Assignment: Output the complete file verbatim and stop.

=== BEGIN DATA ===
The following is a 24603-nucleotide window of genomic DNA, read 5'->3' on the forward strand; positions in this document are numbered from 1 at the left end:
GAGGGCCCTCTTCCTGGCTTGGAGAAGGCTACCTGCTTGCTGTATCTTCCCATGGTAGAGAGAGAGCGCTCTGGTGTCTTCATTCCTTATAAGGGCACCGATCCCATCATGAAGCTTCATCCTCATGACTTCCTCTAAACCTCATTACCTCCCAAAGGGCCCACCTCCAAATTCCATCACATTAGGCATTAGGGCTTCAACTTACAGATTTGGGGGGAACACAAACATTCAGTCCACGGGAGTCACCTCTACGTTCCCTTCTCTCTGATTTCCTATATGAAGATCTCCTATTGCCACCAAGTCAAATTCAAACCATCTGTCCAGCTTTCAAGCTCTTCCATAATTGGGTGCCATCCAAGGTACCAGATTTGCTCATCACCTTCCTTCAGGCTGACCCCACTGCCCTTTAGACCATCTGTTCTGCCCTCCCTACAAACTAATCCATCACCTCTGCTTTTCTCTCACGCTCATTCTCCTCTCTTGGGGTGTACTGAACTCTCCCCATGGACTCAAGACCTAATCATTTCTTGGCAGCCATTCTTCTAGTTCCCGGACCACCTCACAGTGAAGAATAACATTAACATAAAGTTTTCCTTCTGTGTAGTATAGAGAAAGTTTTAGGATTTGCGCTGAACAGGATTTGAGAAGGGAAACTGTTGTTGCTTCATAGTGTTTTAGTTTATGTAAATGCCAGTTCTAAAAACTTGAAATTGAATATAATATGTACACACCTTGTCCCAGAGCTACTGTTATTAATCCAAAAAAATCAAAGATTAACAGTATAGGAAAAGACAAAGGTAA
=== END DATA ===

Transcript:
The following is a 24603-nucleotide window of genomic DNA, read 5'->3' on the forward strand; positions in this document are numbered from 1 at the left end:
GAGGGCCCTCTTCCTGGCTTGGAGAAGGCTACCTGCTTGCTGTATCTTCCCATGGTAGAGAGAGAGCGCTCTGGTGTCTTCATTCCTTATAAGGGCACCGATCCCATCATGAAGCTTCATCCTCATGACTTCCTCTAAACCTCATTACCTCCCAAAGGGCCCACCTCCAAATTCCATCACATTAGGCATTAGGGCTTCAACTTACAGATTTGGGGGGAACACAAACATTCAGTCCACGGGAGTCACCTCTACGTTCCCTTCTCTCTGATTTCCTATATGAAGATCTCCTATTGCCACCAAGTCAAATTCAAACCATCTGTCCAGCTTTCAAGCTCTTCCATAATTGGGTGCCATCCAAGGTACCAGATTTGCTCATCACCTTCCTTCAGGCTGACCCCACTGCCCTTTAGACCATCTGTTCTGCCCTCCCTACAAACTAATCCATCACCTCTGCTTTTCTCTCACGCTCATTCTCCTCTCTTGGGGTGTACTGAACTCTCCCCATGGACTCAAGACCTAATCATTTCTTGGCAGCCATTCTTCTAGTTCCCGGACCACCTCACAGTGAAGAATAACATTAACATAAAGTTTTCCTTCTGTGTAGTATAGAGAAAGTTTTAGGATTTGCGCTGAACAGGATTTGAGAAGGGAAACTGTTGTTGCTTCATAGTGTTTTAGTTTATGTAAATGCCAGTTCTAAAAACTTGAAATTGAATATAATATGTACACACCTTGTCCCAGAGCTACTGTTATTAATCCAAAAAAATCAAAGATTAACAGTATAGGAAAAGACAAAGGTAA